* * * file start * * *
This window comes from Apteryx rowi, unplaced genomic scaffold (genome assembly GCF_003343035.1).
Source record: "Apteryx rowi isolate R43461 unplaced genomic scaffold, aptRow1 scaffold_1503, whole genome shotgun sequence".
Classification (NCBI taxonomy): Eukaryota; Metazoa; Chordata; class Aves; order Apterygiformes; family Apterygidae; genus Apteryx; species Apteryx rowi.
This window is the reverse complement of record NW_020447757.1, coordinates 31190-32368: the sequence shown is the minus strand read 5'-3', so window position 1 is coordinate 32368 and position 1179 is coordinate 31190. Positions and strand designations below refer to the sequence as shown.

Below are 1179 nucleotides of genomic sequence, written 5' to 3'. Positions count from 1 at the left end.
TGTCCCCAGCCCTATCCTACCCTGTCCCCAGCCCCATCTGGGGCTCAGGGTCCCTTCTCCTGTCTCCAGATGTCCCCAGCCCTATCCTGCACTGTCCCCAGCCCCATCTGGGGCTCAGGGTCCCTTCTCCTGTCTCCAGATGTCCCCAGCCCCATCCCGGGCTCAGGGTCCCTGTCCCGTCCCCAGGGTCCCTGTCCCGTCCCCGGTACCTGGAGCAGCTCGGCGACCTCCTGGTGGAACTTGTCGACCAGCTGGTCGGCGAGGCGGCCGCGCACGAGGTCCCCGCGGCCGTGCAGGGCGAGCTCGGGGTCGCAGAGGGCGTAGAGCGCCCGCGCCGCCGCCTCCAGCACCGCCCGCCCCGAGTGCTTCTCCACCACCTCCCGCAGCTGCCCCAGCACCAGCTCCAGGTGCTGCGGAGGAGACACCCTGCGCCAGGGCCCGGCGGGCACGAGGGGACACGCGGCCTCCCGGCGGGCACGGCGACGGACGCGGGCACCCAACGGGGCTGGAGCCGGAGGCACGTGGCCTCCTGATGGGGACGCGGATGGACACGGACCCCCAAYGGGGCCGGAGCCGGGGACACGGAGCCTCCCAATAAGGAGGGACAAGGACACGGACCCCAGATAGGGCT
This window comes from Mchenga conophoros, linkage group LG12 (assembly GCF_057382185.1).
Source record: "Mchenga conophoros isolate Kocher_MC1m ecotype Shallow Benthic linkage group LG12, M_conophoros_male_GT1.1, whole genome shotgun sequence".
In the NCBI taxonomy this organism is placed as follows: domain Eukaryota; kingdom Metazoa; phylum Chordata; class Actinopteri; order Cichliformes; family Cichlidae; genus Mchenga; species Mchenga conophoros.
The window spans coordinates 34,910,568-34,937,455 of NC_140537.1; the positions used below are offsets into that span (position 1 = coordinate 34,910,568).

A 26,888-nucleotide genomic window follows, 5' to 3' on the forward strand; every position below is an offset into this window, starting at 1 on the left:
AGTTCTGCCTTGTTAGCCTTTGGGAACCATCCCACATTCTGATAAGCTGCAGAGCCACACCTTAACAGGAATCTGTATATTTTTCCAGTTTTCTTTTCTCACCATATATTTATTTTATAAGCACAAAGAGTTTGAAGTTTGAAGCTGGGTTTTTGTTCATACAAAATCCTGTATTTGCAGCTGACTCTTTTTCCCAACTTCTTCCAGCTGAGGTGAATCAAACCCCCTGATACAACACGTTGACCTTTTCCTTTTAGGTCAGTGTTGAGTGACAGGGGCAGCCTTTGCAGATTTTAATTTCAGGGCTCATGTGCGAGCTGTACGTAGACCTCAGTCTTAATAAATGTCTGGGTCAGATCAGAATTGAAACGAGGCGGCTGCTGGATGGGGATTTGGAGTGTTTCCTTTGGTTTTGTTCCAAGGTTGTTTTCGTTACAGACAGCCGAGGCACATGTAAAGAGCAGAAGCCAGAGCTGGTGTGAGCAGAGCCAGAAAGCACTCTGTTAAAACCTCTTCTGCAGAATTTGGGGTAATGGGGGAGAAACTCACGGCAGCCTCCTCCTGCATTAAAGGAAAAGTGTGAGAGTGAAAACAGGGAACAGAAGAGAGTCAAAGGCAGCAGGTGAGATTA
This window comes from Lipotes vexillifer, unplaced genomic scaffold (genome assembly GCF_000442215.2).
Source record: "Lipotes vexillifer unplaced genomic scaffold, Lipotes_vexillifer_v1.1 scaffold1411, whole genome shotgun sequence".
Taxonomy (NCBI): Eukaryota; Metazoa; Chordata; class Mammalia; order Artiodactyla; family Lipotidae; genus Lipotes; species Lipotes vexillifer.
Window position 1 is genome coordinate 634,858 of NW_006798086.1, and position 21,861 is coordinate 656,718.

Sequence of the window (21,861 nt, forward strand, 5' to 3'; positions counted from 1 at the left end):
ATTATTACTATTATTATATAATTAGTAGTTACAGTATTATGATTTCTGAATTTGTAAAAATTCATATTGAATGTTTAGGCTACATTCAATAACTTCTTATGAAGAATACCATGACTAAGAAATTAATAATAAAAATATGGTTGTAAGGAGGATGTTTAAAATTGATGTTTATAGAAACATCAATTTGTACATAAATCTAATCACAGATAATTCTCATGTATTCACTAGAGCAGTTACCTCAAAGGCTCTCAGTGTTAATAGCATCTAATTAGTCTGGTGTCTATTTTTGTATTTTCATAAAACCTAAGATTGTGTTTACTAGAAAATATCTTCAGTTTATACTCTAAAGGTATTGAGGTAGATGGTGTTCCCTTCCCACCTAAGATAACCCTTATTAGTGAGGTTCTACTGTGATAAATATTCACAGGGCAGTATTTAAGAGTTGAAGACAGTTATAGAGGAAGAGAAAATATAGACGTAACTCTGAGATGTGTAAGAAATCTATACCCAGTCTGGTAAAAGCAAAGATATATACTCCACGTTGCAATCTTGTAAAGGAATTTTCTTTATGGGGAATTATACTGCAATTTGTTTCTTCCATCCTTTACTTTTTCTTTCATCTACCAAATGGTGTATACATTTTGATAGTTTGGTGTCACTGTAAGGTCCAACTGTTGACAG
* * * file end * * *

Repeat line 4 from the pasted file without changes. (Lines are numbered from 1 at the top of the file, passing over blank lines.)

This window is the reverse complement of record NW_020447757.1, coordinates 31190-32368: the sequence shown is the minus strand read 5'-3', so window position 1 is coordinate 32368 and position 1179 is coordinate 31190. Positions and strand designations below refer to the sequence as shown.